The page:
As winter rolls into spring, that can only mean one thing: tax time. Dealing with that annual headache is enough to make anyone grumpy. To help make the process a little less stressful, utilize these helpful tax prep resources.
Steven Zelin, also known as the Singing CPA, is one of those unusual people who actually wishes others “a tax deductible day!” Each year, he conducts a free tax seminar for artists in New York City. No matter where you are, you can find plenty of tips for preparing for tax season, such as his free financial organizer and helpful spreadsheets.
There are several other places where you can go for help. Here are a few.
1. The IRS Volunteer Income Tax Assistance Program. The VITA program offers assistance for individuals with annual income under $52,000. Low-income tax clinics are located nationwide.
2. The Tax Counseling for the Elderly. The TCE offers helps taxpayers over age 60.
3. AARP. A similar service to the TCE is available from AARP for low or moderate income taxpayers, with special attention for the 60 and up set. For more information, contact firstname.lastname@example.org or call 888-OUR-AARP (888-687-2277).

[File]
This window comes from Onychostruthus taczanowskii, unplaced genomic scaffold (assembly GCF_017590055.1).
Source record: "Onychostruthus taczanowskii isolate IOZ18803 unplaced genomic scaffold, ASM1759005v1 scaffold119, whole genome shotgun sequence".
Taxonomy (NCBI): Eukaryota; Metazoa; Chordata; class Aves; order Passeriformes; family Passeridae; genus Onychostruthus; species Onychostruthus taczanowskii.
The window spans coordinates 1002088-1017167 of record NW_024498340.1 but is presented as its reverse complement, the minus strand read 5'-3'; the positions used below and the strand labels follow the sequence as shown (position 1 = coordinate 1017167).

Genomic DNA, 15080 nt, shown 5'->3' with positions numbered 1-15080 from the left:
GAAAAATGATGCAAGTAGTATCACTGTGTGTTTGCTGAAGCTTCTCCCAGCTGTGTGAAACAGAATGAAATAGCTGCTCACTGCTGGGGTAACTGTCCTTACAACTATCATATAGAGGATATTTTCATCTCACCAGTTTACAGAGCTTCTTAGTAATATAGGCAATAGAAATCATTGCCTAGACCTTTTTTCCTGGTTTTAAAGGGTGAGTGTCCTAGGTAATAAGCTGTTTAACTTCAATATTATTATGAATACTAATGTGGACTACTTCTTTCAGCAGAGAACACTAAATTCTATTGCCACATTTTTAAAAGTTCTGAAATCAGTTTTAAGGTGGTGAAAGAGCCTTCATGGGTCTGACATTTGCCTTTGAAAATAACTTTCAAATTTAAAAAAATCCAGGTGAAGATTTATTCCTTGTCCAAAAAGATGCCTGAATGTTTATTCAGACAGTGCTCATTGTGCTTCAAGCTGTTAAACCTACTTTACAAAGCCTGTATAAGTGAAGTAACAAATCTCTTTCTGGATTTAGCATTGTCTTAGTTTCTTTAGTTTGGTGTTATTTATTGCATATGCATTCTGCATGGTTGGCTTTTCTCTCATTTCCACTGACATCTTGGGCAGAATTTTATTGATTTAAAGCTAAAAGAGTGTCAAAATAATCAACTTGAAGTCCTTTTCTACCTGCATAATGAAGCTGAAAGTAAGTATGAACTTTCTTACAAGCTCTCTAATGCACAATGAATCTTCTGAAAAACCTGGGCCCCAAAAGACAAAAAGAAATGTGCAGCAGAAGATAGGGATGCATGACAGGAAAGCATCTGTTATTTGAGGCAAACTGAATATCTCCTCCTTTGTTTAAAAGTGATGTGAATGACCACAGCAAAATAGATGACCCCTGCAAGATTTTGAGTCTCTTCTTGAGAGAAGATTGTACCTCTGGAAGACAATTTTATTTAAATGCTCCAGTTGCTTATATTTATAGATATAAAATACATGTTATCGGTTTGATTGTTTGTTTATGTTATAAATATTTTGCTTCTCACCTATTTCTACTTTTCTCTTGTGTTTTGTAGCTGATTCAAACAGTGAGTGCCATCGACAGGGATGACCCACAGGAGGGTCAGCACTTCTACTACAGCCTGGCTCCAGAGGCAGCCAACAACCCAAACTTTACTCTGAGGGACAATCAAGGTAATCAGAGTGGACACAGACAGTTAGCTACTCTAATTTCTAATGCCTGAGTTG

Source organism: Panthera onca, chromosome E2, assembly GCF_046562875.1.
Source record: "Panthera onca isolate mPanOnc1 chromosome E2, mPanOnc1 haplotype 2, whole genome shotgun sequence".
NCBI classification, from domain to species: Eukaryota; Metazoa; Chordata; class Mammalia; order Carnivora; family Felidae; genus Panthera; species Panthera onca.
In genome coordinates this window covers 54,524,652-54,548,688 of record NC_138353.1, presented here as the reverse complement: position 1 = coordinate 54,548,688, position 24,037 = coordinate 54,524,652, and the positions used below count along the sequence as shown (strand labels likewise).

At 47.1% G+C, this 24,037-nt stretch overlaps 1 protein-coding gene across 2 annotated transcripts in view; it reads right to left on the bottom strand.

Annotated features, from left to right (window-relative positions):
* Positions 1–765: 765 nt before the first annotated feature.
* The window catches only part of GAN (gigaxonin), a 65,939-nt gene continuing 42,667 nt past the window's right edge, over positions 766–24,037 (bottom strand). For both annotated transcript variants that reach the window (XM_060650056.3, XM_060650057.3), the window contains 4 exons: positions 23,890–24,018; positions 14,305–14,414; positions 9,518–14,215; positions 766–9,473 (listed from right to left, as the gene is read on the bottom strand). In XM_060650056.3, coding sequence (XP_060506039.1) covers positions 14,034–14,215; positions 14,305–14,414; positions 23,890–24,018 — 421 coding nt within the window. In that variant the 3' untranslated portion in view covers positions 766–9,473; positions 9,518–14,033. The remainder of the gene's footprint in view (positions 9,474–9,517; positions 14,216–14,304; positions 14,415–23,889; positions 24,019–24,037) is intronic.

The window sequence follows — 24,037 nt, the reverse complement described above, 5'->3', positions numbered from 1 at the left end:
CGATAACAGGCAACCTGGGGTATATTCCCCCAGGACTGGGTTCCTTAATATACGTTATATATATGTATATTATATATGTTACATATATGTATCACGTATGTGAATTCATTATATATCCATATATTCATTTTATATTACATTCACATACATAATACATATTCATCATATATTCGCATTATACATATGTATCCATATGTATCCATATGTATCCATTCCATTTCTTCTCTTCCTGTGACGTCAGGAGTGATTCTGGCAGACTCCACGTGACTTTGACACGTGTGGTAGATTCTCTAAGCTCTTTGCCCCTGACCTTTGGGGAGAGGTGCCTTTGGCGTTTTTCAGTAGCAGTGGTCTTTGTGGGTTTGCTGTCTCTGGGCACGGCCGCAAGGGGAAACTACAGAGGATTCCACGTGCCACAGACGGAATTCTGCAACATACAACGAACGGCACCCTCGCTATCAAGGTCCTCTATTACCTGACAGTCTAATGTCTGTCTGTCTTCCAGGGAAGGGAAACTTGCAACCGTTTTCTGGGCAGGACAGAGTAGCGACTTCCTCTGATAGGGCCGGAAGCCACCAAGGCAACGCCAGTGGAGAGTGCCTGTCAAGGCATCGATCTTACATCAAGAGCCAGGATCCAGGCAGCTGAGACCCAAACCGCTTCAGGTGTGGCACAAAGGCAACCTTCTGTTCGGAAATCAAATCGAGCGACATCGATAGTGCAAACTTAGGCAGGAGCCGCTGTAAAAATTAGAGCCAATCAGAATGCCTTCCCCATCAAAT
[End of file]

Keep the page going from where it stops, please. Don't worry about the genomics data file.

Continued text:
4. Military OneSource Tax Hotline. Help is also available for the military by contacting the Military OneSource Tax Hotline at (800-730-3802).
5. The Taxpayer Advocate Service. This agency reports directly to Congress and offers assistance resolving problems with the IRS (877-777-4778).
Of course, you can also call the IRS with your questions, at these toll-free numbers: (800) 829-1040, the tax help line for individuals and (800) 829-4933, the service for businesses and specialty tax questions. Keep in mind, however, when trying to contact the IRS directly, you might encounter delays. The IRS budget has been cut, and Zelin points out that will likely result in increased hold times for taxpayers calling with questions or for information. Try their site, http://www.irs.gov, which is filled with tons of other tips.
The Singing CPA has another important piece of advice for freelancers and the self-employed. The IRS has announced that taxpayers may use a “simplified option” when figuring their home office deduction for 2013, he says. But if you use their new method, the maximum amount they are allowing you to deduct is $1,500. “Most taxpayers are better off tracking the actual expenses since it will likely result in a higher deduction,” Zelin advises.
Once you’ve filed your tax return, Zelin has a nifty free site where you can check the status of your federal and state refund, wherever you are.
Award-winning journalist Lisa Alcalay Klug is an expert Manilla.com blogger, author, public speaker and coach. She has written for The New York Times, Fodor’s, Forbes, Shape, Huffington Post and many other publications.
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